In the first case, the rule will have little effect other than to reduce the flexibility available to those few owners who would find it useful to be able to use the storefront as a residential property. In the second case, the rule will probably cause derelict storefronts because commercial is no longer demanded in that location. Either way, the rule won’t have the effect you want.

The same observation applies to many situations, such as medical offices opening in houses, up-conversion of houses into small apartments, and the reverse of the original concept, small stores opening in former living rooms.

Zoning should restrict itself to externalities (e.g., no loud businesses in this area, but OK in this other area), safety (e.g., the city will determine where a propane distribution centre may open), and long-term thinking (e.g., protect for a rapid transit route). Every planner needs to remember that the best parts of our cities were built in a pre-zoning time, and act accordingly with humility.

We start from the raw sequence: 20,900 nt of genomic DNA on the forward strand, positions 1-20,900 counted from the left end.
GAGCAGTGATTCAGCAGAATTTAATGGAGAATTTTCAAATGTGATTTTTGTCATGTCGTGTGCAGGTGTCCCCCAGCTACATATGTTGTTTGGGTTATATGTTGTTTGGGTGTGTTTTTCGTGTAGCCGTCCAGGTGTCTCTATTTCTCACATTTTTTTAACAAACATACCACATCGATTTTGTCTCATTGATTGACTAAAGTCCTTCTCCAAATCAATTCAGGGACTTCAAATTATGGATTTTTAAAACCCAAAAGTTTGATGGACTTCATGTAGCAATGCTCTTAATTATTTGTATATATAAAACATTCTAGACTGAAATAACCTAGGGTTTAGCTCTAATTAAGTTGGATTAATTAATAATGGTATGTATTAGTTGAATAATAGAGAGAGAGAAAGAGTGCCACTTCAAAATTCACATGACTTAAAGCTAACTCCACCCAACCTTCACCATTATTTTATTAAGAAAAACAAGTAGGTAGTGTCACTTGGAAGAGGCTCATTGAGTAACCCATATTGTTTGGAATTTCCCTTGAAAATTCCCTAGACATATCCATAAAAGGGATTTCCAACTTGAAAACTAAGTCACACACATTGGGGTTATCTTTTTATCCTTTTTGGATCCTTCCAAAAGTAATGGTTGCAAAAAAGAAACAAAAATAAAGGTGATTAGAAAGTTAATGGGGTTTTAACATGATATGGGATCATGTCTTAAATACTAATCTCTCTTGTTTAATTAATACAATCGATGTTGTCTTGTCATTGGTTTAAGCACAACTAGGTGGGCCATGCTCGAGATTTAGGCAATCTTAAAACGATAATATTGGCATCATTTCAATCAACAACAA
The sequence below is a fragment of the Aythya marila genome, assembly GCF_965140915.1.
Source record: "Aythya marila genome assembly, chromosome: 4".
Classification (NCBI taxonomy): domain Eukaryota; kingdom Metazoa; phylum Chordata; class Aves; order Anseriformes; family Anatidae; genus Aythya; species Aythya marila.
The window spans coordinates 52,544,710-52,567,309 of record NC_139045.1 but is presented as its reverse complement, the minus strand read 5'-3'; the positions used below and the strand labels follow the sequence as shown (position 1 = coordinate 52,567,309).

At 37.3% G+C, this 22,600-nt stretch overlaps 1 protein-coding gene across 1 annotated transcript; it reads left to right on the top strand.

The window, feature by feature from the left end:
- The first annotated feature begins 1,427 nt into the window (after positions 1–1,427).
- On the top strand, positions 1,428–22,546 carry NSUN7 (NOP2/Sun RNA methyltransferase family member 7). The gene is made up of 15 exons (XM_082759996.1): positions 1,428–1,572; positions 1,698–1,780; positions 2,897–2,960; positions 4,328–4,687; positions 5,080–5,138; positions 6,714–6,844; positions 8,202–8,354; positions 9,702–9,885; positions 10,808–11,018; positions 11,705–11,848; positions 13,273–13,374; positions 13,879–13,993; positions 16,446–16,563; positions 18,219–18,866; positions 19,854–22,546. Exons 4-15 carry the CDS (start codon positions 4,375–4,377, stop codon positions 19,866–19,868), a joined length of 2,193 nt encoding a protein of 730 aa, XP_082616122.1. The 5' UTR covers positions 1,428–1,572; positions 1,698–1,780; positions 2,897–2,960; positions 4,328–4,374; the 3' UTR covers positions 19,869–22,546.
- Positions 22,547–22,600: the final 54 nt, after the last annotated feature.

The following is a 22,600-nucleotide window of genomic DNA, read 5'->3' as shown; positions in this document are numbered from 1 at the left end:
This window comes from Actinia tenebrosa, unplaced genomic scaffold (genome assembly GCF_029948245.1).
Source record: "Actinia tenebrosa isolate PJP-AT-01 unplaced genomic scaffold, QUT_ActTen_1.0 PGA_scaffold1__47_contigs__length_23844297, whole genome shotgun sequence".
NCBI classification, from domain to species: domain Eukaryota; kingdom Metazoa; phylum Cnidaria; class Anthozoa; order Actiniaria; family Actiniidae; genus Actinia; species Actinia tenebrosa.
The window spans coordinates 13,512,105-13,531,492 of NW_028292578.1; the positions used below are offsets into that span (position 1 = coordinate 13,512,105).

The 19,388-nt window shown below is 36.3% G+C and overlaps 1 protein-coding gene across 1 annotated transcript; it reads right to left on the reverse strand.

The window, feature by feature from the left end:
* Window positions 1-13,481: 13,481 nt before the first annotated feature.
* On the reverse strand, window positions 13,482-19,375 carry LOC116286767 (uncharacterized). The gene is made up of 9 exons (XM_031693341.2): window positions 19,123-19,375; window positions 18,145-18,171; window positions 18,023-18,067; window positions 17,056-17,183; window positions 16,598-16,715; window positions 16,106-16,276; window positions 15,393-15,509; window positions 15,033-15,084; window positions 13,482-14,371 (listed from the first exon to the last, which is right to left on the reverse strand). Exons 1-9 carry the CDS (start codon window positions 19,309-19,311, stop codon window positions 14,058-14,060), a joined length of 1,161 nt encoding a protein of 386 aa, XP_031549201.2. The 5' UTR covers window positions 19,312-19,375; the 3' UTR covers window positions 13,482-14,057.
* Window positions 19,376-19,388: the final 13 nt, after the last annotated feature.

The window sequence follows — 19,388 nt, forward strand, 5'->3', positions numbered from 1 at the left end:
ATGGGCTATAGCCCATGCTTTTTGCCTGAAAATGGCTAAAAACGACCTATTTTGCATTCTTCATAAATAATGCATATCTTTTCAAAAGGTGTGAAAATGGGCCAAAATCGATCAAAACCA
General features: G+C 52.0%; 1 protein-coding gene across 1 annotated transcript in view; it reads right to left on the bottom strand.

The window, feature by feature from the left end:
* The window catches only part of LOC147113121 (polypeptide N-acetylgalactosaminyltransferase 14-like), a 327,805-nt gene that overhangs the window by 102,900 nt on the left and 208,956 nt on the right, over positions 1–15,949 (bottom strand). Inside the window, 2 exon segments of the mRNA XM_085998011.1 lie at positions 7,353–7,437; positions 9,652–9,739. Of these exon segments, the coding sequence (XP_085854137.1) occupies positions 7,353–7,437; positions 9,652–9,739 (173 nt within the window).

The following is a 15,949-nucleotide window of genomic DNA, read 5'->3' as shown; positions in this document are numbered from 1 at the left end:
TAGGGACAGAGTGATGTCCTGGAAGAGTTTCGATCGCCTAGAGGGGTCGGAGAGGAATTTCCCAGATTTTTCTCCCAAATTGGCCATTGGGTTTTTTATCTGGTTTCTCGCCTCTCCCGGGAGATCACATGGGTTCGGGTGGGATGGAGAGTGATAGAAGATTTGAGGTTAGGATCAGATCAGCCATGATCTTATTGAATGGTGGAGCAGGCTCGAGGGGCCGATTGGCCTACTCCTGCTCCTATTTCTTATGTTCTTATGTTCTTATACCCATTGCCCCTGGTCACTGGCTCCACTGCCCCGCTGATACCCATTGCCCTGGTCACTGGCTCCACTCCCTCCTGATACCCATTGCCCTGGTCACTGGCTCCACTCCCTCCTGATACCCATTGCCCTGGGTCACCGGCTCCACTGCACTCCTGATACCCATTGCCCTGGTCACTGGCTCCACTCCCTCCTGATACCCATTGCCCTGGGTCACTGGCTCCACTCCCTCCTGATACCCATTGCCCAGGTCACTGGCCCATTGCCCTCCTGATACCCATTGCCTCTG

Reply
#40
That's probably good advice for most people, planners included. The conditions that led to a healthy mix of uses in the past, though, might not exist now. Sometimes there are market failures. And externalities include a lot more than just noise- every new development has a plethora of externalities and impacts on its neighbours and the wider city, good and bad. Shadows are an externality, traffic is an externality, the extra use of city services is an externality.

I sympathize a lot with the idea that private property owners should be left to do what they want with their land, but realistically what they do has a lot of impact on others and in the city needs to be subject to restrictions as a result.